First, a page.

For the first couple of centuries, Philadelphians of different races co-existed in close proximity. Near rows of mansions and shops on Chestnut, Walnut and Spruce stood clusters of modest houses tucked into sidestreets, courts and alleys. The city seemed designed—destined, even—for social, economic and racial integration. Philadelphia’s original DNA wasn’t programmed for the 20th century urban ghetto.
Then came the transformative convergence of the city’s Great Expansion and the nation’s Great Migration.
“The nation’s black people had been overwhelmingly rural and predominantly southern,” wrote Frederic Miller. Seventy three percent lived in rural areas and 89% were Southerners. By 1920, “the outmigration of blacks from the eleven states of the Southeast was about 554,000, nearly 7% of the area’s total black population.” Between 1920 and 1930, about 902,000 more African Americans left the rural South.
This would transform many Northern cities, especially Philadelphia, which had dramatically expanded in cycle after cycle of construction from the Civil War to World War I.
With World War came the collapse of European immigration and the stream of labor it provided. Then the boll weevil devastated agriculture in the American South. Cities in the urban, industrial North seemed like destinations with promise. By 1930, more than two million African Americans had relocated.
Here’s a few snapshots of Philadelphia’s demographic shift: 1910: 84,459 African-American Philadelphians made up 5.5% of the population. 1920: 134,224, made up 7.4% of the total. 1930: 219,599, made up 11.3%. 1940: 250,000, represented 12.94% of the total.At the start of the Great Depression, seven out of ten African Americans living in Philadelphia had come from the American South.
Transformations throughout the 20th century played out on social, economic, education and spacial fronts. According to Robert Gregg: “Not only were there difficulties assimilating such a large number into the community at once, but the racism already evident in the city was heightened. White Philadelphians began to separate themselves from their black neighbors in all spheres, segregating not only housing, but accommodations, services, education, and religion. Black people were barred from all center-city restaurants, hotels, lunch counters, dime-store counters; and theaters. At the same time, attempts were made to segregate Philadelphia’s schools.”
From 1908 to 1935, the city’s expanding African-American neighborhoods found footing with increased homeownership (802 to 9,855); African American owned stores (281 to 787); physicians (28 to 200); clergymen (73 to 250); schoolteachers (54 to 553) and policemen (70 to 219). But at a price, writes Gregg: “African Americans also became more concentrated and more segregated from the white community.” As the city absorbed newcomers in seemingly endless miles of relatively rowhouses stretching to the north, south and west of Center City, Philadelphia’s expanding African-American population settled unevenly in isolated, concentrated and centralized clusters. Princeton sociologist Douglas Massey gave this a name: hypersegregation.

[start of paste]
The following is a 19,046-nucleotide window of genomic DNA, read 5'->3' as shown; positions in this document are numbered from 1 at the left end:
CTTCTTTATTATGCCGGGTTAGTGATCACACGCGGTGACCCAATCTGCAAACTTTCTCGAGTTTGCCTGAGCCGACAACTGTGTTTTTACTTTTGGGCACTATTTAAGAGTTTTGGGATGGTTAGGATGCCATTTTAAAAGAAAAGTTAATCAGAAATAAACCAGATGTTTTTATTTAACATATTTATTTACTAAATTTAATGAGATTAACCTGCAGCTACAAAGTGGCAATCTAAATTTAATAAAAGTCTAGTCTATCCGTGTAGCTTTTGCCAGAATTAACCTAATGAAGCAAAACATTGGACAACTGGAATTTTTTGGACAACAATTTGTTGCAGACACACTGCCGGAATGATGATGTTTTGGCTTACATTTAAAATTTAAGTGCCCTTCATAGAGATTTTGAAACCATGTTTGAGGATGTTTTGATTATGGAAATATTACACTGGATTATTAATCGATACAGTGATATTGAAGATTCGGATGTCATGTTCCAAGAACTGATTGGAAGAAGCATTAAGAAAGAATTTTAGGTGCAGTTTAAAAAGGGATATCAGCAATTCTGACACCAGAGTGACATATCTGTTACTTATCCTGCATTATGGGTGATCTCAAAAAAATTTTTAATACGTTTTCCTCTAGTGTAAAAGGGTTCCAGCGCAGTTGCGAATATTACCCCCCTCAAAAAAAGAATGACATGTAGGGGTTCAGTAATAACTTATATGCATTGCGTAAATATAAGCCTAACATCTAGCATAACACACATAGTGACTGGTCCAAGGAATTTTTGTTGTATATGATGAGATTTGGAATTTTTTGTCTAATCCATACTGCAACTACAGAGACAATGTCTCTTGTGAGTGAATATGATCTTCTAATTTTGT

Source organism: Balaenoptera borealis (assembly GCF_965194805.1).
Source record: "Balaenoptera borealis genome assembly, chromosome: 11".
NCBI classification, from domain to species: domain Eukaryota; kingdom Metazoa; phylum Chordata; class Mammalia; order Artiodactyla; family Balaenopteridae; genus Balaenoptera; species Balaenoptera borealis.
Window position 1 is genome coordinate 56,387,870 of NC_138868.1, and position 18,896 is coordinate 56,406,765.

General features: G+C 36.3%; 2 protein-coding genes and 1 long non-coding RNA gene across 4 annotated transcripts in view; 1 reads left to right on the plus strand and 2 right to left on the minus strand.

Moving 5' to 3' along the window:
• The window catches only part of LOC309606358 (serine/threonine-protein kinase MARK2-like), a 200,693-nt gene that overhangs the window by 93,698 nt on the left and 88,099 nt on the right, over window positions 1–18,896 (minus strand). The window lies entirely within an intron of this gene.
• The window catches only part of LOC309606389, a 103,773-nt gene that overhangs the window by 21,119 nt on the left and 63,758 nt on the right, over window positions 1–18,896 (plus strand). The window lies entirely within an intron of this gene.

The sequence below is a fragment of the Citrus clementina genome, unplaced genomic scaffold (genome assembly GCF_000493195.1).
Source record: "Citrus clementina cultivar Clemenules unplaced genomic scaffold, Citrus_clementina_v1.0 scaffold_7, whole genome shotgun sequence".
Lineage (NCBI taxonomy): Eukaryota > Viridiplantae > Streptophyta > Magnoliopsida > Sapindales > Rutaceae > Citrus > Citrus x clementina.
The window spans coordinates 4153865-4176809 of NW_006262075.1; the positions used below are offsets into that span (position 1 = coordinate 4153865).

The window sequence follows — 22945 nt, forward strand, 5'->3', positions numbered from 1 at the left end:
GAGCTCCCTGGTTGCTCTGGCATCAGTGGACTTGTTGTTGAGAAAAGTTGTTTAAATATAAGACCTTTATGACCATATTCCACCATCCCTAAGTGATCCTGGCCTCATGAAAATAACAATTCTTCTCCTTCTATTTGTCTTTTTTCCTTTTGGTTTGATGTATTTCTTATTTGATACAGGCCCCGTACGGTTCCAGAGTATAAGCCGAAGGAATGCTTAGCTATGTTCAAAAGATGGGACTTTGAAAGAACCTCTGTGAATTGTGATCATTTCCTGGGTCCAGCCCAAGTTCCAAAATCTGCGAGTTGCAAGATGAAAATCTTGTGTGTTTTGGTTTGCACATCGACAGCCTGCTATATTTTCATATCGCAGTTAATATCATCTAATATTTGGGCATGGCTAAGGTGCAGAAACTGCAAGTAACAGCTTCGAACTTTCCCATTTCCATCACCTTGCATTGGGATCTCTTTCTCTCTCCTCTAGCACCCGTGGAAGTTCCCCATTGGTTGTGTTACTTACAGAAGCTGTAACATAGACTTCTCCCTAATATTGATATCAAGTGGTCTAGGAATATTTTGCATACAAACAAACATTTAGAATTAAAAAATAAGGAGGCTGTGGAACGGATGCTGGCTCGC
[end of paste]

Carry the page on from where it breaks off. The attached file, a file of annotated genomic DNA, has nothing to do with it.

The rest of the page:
And in Philadelphia, hypersegregation took root in the 1920s, when North Philadelphia’s African-American population about doubled. The western side of North Philadelphia (from Poplar to Lehigh), approximately 3.4 square miles, saw an increase of the African-American population from 16,666 to 41,270. By 1940, according to Gregg, “more than fifteen thousand families, or more than sixty thousand individuals” occupied the three-quarter square mile area from 7th to Broad, Fairmount to Susquehanna.
Similar concentration, and isolation, was seen south of South Street to Washington Avenue, Broad Street to the Schuylkill. In 1910, this half square mile area was 16% African American. By 1920, that population stood at 15,481, just over half of the total. By 1930, the number increased to 19,537. And by 1940, this small swath of South Philadelphia was 80% African American.
In West Philadelphia, the number of African Americans living in a two-square mile expanse north of Market more than doubled from 15,304 to 39,609.
Meanwhile, the African American presence in Center City and the lower Northeast was shrinking. In the 1920s, while Philadelphia’s total African American population increased by more than 85,000, Center City increased by only 61.
Twentieth-century Philadelphia had modified its founding DNA and enabled hypersegregation to take hold.
[Sources include: Robert Gregg, Sparks from the Anvil of Oppression: Philadelphia’s African Methodists and Southern Migrants, 1890-1940 (Temple University Press: 1993); Douglas S. Massey & Jonathan Tannen, “A Research Note on Trends in Black Hypersegregation,” Demography (2015) 52:1025–1034; Frederic Miller, “The Black Migration to Philadelphia, A 1924 Profile,” Pennsylvania Magazine of History and Biography, July 1984, pp. 315-350; James Wolfinger, “African American Migration,” The Encyclopedia of Greater Philadelphia, 2013.]
[Listen to the full interview with WHYY’s Dave Heller recorded March 18,2016 and aired on Newsworks.]
One reply on “Roots of Hypersegregation in Philadelphia, 1920-1930”
Thank you for this article, although I would like to tell you of an area of Philadelphia that was totally integrated through the late 1950’s- Eastwick. Until the Hyman Korman Company started acquiring land through political meddling and claiming inadequate infrastructure causing bad sanitary conditions, Eastwick was so integrated that an African- American obstetricians delivered white babies. I have read things like this on the internet a while ago, and I don’t have time for citations here, but I feel that the roots of hyper-segregation are more complex than one may think.